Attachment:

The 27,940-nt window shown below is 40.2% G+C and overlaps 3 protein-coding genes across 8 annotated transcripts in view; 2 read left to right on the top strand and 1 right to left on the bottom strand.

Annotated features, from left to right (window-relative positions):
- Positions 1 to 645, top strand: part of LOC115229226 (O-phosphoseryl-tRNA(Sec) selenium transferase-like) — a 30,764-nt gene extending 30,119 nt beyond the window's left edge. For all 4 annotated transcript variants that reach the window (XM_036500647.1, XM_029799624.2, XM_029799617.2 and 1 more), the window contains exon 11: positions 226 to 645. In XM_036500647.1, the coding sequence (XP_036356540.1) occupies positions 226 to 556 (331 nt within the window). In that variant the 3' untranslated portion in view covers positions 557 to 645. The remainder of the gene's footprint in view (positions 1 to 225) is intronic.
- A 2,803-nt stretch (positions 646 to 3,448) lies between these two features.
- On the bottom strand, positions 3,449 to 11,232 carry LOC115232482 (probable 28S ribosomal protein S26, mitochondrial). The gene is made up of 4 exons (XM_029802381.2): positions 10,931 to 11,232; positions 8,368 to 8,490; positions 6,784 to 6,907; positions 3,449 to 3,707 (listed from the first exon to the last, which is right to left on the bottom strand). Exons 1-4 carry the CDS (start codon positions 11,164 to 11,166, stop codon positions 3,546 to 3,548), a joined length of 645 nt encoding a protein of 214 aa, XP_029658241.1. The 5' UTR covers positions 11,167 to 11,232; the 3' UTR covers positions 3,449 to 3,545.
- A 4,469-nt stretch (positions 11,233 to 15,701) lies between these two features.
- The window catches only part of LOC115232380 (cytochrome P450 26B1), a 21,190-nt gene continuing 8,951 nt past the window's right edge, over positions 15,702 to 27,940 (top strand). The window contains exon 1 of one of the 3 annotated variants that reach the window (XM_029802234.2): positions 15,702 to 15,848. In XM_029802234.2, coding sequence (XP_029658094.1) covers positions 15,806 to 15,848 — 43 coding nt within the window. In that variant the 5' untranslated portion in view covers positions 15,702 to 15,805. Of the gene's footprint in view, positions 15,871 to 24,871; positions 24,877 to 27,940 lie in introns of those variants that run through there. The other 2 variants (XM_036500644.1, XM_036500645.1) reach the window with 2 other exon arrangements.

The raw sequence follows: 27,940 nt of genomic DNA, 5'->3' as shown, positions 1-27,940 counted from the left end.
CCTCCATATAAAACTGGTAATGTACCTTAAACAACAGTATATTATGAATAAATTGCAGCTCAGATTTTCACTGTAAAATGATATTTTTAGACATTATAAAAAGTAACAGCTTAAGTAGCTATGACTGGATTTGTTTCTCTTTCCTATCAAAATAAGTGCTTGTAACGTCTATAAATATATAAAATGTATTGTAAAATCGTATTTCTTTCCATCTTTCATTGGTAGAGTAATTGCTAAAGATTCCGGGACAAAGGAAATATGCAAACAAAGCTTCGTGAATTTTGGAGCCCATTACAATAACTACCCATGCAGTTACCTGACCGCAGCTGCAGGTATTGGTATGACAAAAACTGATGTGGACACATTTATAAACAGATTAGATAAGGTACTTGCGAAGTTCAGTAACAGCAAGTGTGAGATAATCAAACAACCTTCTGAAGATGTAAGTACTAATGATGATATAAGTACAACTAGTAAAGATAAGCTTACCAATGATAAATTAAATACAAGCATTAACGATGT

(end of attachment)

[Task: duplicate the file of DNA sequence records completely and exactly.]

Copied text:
The 27,940-nt window shown below is 40.2% G+C and overlaps 3 protein-coding genes across 8 annotated transcripts in view; 2 read left to right on the top strand and 1 right to left on the bottom strand.

Annotated features, from left to right (window-relative positions):
- Positions 1 to 645, top strand: part of LOC115229226 (O-phosphoseryl-tRNA(Sec) selenium transferase-like) — a 30,764-nt gene extending 30,119 nt beyond the window's left edge. For all 4 annotated transcript variants that reach the window (XM_036500647.1, XM_029799624.2, XM_029799617.2 and 1 more), the window contains exon 11: positions 226 to 645. In XM_036500647.1, the coding sequence (XP_036356540.1) occupies positions 226 to 556 (331 nt within the window). In that variant the 3' untranslated portion in view covers positions 557 to 645. The remainder of the gene's footprint in view (positions 1 to 225) is intronic.
- A 2,803-nt stretch (positions 646 to 3,448) lies between these two features.
- On the bottom strand, positions 3,449 to 11,232 carry LOC115232482 (probable 28S ribosomal protein S26, mitochondrial). The gene is made up of 4 exons (XM_029802381.2): positions 10,931 to 11,232; positions 8,368 to 8,490; positions 6,784 to 6,907; positions 3,449 to 3,707 (listed from the first exon to the last, which is right to left on the bottom strand). Exons 1-4 carry the CDS (start codon positions 11,164 to 11,166, stop codon positions 3,546 to 3,548), a joined length of 645 nt encoding a protein of 214 aa, XP_029658241.1. The 5' UTR covers positions 11,167 to 11,232; the 3' UTR covers positions 3,449 to 3,545.
- A 4,469-nt stretch (positions 11,233 to 15,701) lies between these two features.
- The window catches only part of LOC115232380 (cytochrome P450 26B1), a 21,190-nt gene continuing 8,951 nt past the window's right edge, over positions 15,702 to 27,940 (top strand). The window contains exon 1 of one of the 3 annotated variants that reach the window (XM_029802234.2): positions 15,702 to 15,848. In XM_029802234.2, coding sequence (XP_029658094.1) covers positions 15,806 to 15,848 — 43 coding nt within the window. In that variant the 5' untranslated portion in view covers positions 15,702 to 15,805. Of the gene's footprint in view, positions 15,871 to 24,871; positions 24,877 to 27,940 lie in introns of those variants that run through there. The other 2 variants (XM_036500644.1, XM_036500645.1) reach the window with 2 other exon arrangements.

The raw sequence follows: 27,940 nt of genomic DNA, 5'->3' as shown, positions 1-27,940 counted from the left end.
CCTCCATATAAAACTGGTAATGTACCTTAAACAACAGTATATTATGAATAAATTGCAGCTCAGATTTTCACTGTAAAATGATATTTTTAGACATTATAAAAAGTAACAGCTTAAGTAGCTATGACTGGATTTGTTTCTCTTTCCTATCAAAATAAGTGCTTGTAACGTCTATAAATATATAAAATGTATTGTAAAATCGTATTTCTTTCCATCTTTCATTGGTAGAGTAATTGCTAAAGATTCCGGGACAAAGGAAATATGCAAACAAAGCTTCGTGAATTTTGGAGCCCATTACAATAACTACCCATGCAGTTACCTGACCGCAGCTGCAGGTATTGGTATGACAAAAACTGATGTGGACACATTTATAAACAGATTAGATAAGGTACTTGCGAAGTTCAGTAACAGCAAGTGTGAGATAATCAAACAACCTTCTGAAGATGTAAGTACTAATGATGATATAAGTACAACTAGTAAAGATAAGCTTACCAATGATAAATTAAATACAAGCATTAACGATGT